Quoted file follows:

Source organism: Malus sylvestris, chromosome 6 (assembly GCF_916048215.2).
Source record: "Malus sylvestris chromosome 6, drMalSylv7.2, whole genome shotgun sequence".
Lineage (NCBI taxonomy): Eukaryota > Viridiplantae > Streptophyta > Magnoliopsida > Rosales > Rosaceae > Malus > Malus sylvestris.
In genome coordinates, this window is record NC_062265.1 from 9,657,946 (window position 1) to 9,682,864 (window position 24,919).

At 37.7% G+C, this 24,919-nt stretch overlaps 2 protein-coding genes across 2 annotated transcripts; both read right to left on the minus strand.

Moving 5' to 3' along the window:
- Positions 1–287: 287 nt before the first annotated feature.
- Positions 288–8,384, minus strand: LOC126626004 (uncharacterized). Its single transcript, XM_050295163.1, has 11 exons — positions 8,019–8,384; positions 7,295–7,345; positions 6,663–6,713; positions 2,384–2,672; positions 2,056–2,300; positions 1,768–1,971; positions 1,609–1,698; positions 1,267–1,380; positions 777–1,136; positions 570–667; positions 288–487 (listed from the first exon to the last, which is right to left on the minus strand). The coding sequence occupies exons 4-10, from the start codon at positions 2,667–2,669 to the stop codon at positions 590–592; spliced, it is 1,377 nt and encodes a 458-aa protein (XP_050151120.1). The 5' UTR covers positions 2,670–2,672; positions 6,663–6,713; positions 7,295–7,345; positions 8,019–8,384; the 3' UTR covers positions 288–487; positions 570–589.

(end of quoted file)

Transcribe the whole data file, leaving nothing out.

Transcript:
Source organism: Malus sylvestris, chromosome 6 (assembly GCF_916048215.2).
Source record: "Malus sylvestris chromosome 6, drMalSylv7.2, whole genome shotgun sequence".
Lineage (NCBI taxonomy): Eukaryota > Viridiplantae > Streptophyta > Magnoliopsida > Rosales > Rosaceae > Malus > Malus sylvestris.
In genome coordinates, this window is record NC_062265.1 from 9,657,946 (window position 1) to 9,682,864 (window position 24,919).

At 37.7% G+C, this 24,919-nt stretch overlaps 2 protein-coding genes across 2 annotated transcripts; both read right to left on the minus strand.

Moving 5' to 3' along the window:
- Positions 1–287: 287 nt before the first annotated feature.
- Positions 288–8,384, minus strand: LOC126626004 (uncharacterized). Its single transcript, XM_050295163.1, has 11 exons — positions 8,019–8,384; positions 7,295–7,345; positions 6,663–6,713; positions 2,384–2,672; positions 2,056–2,300; positions 1,768–1,971; positions 1,609–1,698; positions 1,267–1,380; positions 777–1,136; positions 570–667; positions 288–487 (listed from the first exon to the last, which is right to left on the minus strand). The coding sequence occupies exons 4-10, from the start codon at positions 2,667–2,669 to the stop codon at positions 590–592; spliced, it is 1,377 nt and encodes a 458-aa protein (XP_050151120.1). The 5' UTR covers positions 2,670–2,672; positions 6,663–6,713; positions 7,295–7,345; positions 8,019–8,384; the 3' UTR covers positions 288–487; positions 570–589.